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Ukraine withdraws from Avdiivka, in Russia's first major battlefield win in months

In this file photo, a Ukrainian soldier sits in his position in Avdiivka, Donetsk region, Ukraine, on Aug. 18, 2023.
AP Photo/Libkos
In this file photo, a Ukrainian soldier sits in his position in Avdiivka, Donetsk region, Ukraine, on Aug. 18, 2023.

Updated February 17, 2024 at 7:17 PM ET

DNIPRO, Ukraine — Russian troops have occupied the eastern Ukrainian town of Avdiivka after a months-long assault that wore down Ukrainian troops running low on ammunition.

It's Russia's first major battlefield win since last May and a boost for Russian President Vladimir Putin ahead of next month's presidential elections.

Ukraine's newly appointed military chief, Gen. Oleksandr Syrsky, said in a statement that he decided to withdraw units from the embattled town to "avoid encirclement [by Russian troops] and preserve the lives and health of servicemen."

President Biden acknowledged the significance of Avdiivka's fall in a call to Ukraine's president Volodymyr Zelenskyy on Saturday. A readout of the call from the White House said Ukraine's military "was forced to withdraw from Avdiivka after Ukrainian soldiers had to ration ammunition due to dwindling supplies as a result of congressional inaction, resulting in Russia's first notable gains in months."

Speaking at the Munich Security Conference in Germany, Zelenskyy said the withdrawal was "a correct decision" and that Russia achieved very little other than depleting its army by losing "thousands of soldiers." But he told Ukraine's Western allies that holding up military aid, especially artillery and "long-range capabilities, allows Putin to adapt to the current intensity of the war."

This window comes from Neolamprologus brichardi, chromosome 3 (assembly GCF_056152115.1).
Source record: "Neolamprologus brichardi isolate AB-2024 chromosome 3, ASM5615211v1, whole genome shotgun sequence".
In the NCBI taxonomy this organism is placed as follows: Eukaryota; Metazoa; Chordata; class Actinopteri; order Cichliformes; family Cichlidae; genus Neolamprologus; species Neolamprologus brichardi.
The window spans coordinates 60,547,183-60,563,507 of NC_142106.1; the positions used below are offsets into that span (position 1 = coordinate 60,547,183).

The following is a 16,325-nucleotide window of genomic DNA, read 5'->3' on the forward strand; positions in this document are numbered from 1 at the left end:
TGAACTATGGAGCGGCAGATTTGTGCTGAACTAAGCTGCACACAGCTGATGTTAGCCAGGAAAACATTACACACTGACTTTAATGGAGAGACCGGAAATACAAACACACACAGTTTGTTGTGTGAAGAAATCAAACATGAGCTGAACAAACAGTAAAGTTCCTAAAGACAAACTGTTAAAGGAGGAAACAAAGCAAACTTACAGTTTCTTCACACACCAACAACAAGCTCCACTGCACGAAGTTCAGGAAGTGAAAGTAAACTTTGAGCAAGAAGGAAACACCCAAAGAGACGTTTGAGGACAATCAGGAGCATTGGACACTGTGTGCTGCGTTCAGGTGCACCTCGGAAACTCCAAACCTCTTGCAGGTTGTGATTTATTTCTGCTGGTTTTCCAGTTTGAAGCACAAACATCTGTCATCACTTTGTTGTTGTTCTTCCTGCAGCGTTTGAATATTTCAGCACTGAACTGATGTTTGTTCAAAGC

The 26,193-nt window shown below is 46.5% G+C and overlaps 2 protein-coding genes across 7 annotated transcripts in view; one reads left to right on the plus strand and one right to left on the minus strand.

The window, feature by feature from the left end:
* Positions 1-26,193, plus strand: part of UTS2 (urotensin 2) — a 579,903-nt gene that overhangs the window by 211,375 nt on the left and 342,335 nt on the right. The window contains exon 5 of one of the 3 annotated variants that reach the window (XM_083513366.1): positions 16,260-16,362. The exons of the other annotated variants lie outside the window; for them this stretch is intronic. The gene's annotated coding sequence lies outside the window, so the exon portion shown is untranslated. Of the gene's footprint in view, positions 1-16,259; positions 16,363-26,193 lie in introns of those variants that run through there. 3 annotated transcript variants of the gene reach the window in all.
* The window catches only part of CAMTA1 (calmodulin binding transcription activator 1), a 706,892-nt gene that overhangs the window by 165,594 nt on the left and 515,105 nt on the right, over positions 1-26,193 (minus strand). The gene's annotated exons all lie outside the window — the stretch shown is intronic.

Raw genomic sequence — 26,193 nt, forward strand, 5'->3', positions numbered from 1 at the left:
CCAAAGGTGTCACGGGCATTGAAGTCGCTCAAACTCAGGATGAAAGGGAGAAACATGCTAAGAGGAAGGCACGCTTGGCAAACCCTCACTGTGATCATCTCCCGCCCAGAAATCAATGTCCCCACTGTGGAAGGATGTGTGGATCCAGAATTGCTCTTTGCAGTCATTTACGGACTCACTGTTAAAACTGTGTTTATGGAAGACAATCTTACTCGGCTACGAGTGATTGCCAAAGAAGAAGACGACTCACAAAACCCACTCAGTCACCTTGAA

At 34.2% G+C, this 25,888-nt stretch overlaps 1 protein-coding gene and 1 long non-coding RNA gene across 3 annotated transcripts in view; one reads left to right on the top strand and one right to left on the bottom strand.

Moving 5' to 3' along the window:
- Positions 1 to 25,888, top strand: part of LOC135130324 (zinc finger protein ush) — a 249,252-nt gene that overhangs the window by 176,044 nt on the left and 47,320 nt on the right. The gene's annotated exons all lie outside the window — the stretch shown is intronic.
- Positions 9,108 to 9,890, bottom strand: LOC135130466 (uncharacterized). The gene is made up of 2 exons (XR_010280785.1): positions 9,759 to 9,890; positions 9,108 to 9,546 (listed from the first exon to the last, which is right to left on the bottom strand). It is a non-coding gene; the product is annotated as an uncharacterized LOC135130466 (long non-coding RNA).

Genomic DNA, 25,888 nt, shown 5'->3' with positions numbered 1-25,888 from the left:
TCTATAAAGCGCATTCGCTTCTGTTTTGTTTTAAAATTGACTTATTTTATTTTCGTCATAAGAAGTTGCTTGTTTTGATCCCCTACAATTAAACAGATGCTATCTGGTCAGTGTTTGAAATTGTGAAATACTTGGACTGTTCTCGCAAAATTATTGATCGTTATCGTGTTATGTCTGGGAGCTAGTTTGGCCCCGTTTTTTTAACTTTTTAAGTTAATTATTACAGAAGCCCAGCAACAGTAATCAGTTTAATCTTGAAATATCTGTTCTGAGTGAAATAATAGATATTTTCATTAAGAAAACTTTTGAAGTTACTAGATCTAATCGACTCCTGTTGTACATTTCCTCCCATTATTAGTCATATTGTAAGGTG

"We're just waiting for weapons that we're short of," he said. "Our weapon today is our soldiers, our people."

Avdiivka, known for its large plant that produces a coal-based fuel called coke, has been resisting Russian assaults since 2014, when Russian proxies occupied parts of the eastern Donetsk region. Last October, Russian troops turned up their attacks following the takeover of another city in the region, Bakhmut. The Russian assault drove out most of Avdiivka's 30,000 residents. A few hundred remain, hiding in basements.

Some Ukrainian soldiers fighting in Avdiivka took to social media to describe the hellish last days of battle. "The road to Avdiivka is covered with our corpses," Viktor Biliak, who serves in the 110 Separate Mechanized Brigade, wrote on Instagram a couple of days before the withdrawal. The brigade defended the city for two years.

Another unit, the Third Separate Assault Brigade, joined more recently. Maksym Zhorin, a major and deputy commander in that brigade, posted a video with an injured fellow soldier and described troops who ranged in age from 18 to "old men" in their 40s fighting on the frontline. "Real life is here on the frontline, not in Poland picking strawberries," he said, referring to men who had left Ukraine to avoid being conscripted.

Oleksandra Ustinova, a Ukrainian lawmaker who leads a parliamentary committee on international aid and arms procurement, told NPR that Ukraine is struggling to defend itself from Russia's guided aviation bombs, which can "eliminate cities." She criticized the U.S. House, saying representatives were "playing internal politics" with an Ukraine aid package that the Senate has already approved.

"Our soldiers and civilians are dying as there is no munition left to protect them," she said.

NPR producer Hanna Palamarenko contributed reporting from Kyiv.

Copyright 2024 NPR. To see more, visit https://www.npr.org.

Joanna Kakissis
Joanna Kakissis is an international correspondent based in Kyiv, Ukraine, where she leads NPR's bureau and coverage of a conflict that has upended millions of lives, affected global energy and food supplies and pitted NATO against Russia.